Cosmic Particles changes bits in digital codes: Energy Rich Particles

Written by Andy Prosper

Researchers could prove, the energetic particles of the cosmic radiation can change individual bits and thus computers and smartphones to crash. Since the Earth’s magnetic field shields most of the cosmic rays, we are relatively well protected from it on our planet. However, again and again, cosmic particles pass through the magnetic field and then collide with gas molecules in the atmosphere, generating high-energy secondary cosmic particles such as alpha particles, muons, neutrons, and even Higgs bosons.

Every second, several billion particles hit or fly every square centimeter of the Earth’s surface and everything that can be found on it. However, most particles do not react with the molecules they encounter. However, researchers at Vanderbilt University in Nashville have now found that if these particles hit electronic devices, fatal errors and system crashes can occur.

A 0 becomes a 1 – or vice versa

Such a cosmic hit in an electronic device can cause a bit to jump over in digital code – from 0 to 1 or vice versa. IT experts are talking about a single-event upset or SEU for short. The problem with such an incident is that if a critical bit is changed, it can lead to system errors or even whole system failures.  These bit changes happen every day – several times. For example, in 2003, a bit was changed in a voting computer in the Belgian municipality of Schaerbeek. By mistake, one voter mistakenly had 4,000 votes. In 2008, a changed bit in an airplane caused an error in the autopilot. The airliner was thus 23 seconds in the dive. A good third of the passengers were injured. To give an example of how often a SEU happens, a study from 2004 is suitable. Thus, a small server farm can jump a bit every 17 hours. At high altitude, for example in an airplane even every five hours.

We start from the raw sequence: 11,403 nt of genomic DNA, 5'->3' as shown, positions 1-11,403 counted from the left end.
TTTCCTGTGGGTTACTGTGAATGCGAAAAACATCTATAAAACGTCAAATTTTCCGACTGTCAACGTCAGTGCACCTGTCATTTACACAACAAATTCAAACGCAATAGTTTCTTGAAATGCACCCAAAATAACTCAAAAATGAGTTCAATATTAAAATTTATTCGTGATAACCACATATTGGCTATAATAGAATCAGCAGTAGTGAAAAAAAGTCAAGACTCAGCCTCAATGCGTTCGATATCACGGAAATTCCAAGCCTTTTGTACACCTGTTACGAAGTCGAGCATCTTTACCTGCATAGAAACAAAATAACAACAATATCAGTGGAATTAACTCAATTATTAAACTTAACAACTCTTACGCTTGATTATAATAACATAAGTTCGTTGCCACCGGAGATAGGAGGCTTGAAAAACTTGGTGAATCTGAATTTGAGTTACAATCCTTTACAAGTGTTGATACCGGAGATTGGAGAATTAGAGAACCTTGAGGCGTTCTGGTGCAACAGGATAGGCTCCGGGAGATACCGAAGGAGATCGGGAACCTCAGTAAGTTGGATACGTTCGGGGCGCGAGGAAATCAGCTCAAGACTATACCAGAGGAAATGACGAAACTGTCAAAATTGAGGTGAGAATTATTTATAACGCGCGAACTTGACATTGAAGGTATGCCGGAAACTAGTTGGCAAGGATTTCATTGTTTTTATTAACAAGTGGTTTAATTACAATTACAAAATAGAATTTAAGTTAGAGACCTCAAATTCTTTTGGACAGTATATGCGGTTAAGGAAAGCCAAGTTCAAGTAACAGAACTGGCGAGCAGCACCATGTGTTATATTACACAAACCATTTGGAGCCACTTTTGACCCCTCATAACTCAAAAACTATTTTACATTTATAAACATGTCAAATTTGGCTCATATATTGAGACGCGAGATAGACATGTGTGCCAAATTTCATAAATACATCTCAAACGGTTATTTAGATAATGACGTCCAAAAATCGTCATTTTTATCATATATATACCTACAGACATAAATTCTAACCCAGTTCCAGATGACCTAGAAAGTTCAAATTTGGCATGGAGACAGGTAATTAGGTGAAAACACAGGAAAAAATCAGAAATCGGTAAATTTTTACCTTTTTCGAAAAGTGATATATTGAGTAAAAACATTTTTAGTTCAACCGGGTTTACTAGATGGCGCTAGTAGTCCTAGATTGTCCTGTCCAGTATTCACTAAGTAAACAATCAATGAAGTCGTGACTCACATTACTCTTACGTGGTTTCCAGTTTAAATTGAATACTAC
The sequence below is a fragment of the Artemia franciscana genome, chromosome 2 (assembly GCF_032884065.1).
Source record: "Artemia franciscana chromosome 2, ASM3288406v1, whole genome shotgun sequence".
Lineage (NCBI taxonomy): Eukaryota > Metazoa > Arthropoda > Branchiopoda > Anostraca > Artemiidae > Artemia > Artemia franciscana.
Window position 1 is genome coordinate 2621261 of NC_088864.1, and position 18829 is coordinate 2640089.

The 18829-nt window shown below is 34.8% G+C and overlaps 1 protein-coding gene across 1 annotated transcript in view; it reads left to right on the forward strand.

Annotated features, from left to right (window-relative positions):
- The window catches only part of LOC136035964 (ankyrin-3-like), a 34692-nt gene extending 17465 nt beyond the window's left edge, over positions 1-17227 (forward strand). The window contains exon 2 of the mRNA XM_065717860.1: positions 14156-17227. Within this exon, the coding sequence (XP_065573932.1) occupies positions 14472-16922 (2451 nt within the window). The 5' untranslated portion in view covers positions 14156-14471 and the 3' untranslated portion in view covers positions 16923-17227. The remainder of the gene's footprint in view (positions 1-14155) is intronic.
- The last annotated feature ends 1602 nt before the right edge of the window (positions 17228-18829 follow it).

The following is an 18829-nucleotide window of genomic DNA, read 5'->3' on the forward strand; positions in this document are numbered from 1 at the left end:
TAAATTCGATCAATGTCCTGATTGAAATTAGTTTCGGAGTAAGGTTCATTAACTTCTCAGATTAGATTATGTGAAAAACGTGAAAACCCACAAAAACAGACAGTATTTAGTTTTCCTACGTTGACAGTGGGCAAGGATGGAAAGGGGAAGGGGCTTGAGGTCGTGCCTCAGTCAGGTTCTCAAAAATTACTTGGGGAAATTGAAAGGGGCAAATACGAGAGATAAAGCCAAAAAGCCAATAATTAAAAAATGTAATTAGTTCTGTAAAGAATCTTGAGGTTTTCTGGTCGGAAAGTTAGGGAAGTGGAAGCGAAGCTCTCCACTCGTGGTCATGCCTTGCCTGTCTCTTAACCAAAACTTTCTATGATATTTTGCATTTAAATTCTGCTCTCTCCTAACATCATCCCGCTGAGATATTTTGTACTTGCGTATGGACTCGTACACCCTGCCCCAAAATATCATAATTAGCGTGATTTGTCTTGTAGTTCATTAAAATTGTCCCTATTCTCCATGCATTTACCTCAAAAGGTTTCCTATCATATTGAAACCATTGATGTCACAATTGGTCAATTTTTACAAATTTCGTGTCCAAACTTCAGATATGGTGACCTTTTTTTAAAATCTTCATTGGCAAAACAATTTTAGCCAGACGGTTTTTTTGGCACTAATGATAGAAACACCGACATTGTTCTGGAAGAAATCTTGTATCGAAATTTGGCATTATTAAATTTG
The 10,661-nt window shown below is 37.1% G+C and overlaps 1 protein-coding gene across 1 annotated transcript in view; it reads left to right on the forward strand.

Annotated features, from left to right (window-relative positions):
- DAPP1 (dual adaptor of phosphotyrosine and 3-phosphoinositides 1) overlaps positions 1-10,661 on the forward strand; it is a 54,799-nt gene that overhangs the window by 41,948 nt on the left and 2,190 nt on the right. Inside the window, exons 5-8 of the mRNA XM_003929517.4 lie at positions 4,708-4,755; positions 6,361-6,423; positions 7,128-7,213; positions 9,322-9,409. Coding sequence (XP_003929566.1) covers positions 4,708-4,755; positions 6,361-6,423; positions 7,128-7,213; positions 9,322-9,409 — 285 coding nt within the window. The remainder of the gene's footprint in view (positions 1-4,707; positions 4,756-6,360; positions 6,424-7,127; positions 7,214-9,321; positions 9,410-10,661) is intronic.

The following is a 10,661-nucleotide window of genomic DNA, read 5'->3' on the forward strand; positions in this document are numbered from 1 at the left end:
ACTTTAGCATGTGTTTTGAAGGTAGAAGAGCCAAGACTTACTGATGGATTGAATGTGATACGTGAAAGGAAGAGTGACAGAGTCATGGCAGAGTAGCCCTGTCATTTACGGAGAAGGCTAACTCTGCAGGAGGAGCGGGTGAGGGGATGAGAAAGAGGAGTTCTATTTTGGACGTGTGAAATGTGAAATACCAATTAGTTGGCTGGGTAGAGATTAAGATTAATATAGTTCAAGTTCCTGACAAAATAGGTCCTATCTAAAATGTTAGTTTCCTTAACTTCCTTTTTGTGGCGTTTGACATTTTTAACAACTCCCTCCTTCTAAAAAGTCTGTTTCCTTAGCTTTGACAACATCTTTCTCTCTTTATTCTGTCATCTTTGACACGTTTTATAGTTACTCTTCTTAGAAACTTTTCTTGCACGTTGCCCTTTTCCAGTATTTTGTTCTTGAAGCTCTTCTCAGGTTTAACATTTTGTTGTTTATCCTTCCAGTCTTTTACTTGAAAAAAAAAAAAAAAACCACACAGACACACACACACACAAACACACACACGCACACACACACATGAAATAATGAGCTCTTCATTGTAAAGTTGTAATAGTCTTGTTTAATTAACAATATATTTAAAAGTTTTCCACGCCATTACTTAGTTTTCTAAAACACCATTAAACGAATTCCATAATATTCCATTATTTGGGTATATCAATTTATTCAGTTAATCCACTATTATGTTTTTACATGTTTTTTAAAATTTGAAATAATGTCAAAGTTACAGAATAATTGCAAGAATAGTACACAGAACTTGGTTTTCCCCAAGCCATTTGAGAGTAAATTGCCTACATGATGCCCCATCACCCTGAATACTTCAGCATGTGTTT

Smaller chips are more vulnerable

If you think smaller chips are harder to hit, you’re wrong. The disadvantage of smaller chips is that less energy is needed to change one bit. And also the observations of the last years show: The smaller the microchips become, the faster bits are changed by the cosmic radiation. Although the 3D architecture of most 16-nanometer chips reduces the number of SEUs, the number of transistors in most devices increases, which still increases the error rate.  Aviation, aerospace and military are currently upgrading to redundancies with new radiation protection measures. So you want to avoid critical system errors in the future.

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Andy Prosper